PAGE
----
What a Logo Is, and What It Isn't
At BigWheel we create a lot of corporate identities -- a phrase that encompasses logo design but also includes a visual style guide covering stationery, business cards, email signatures, signage, vehicles, uniforms, etc., even writing style and tone. It’s a long process, but we've got some tips to help you make the most of your mark (and everything in between).
DO: Check Your Reputation
The first thing to understand is the difference between a logo and a brand. Clients sometimes tell us their company needs a new brand. The truth is, your company’s brand is a lot more complex than your logo. Replace the word “brand” with “reputation” and you’ll get the point.
Some clients make the mistake of assuming they are in charge of their own brand --– of how their company is perceived. Your brand grows from a thousand touch points with your customers, from how you answer the phone, to how the lobby looks, to your customer service, to the quality of your product. While you can control those things, you cannot control your brand. It can take years to build a brand and only a second to damage it.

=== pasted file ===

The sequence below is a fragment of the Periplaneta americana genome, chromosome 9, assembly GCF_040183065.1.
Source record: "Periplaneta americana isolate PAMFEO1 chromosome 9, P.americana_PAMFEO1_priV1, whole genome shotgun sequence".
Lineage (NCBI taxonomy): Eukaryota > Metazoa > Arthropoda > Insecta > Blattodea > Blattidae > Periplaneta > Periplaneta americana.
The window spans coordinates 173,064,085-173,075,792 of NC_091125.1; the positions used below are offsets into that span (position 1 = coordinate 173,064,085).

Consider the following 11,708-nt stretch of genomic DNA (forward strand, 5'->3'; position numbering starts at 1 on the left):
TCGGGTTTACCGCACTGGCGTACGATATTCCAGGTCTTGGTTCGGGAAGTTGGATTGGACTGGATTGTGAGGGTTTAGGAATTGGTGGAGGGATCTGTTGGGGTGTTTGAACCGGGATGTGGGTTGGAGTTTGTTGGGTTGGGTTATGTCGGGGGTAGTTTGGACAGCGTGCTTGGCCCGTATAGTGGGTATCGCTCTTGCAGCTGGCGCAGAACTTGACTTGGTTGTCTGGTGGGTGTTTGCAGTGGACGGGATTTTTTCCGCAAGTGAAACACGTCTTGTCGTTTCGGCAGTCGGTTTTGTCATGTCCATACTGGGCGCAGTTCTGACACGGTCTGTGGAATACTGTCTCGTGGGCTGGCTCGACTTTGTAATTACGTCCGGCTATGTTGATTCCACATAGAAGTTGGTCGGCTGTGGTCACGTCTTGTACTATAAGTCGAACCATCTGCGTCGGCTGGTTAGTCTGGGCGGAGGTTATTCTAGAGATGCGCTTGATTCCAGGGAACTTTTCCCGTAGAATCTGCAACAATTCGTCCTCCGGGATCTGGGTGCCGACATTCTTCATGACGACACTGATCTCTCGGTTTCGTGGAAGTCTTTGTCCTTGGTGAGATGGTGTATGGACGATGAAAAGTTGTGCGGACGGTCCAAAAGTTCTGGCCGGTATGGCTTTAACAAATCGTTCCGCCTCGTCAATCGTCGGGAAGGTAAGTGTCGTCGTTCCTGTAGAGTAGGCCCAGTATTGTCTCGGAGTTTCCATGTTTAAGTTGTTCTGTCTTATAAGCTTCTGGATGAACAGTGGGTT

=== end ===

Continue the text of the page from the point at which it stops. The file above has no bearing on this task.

DON’T: Don’t Rely on Your Logo
While a logo is the most visible representation of your brand, and as such it should be professional, it is not your brand. A great logo can’t help a struggling brand. History is full of failed brands with good logos. Remember Enron? Kodak? Borders? But a strong brand can thrive in spite of a weak logo. Two Men and a Truck and Cracker Barrel come to mind. And sometimes companies that change their logo incur backlash from their fans. JCPenny and Gap ran into this.
The best approach is to understand what a logo is and isn’t, what it can and cannot do, and be prepared to discuss your brand at very deep level, the first step in a logo design process.
Other MTYWTK logo topics to come:
- The logo design process.
- The good, the bad, and the ugly. What makes a good logo?.
- Now that I have it, what do I do with it?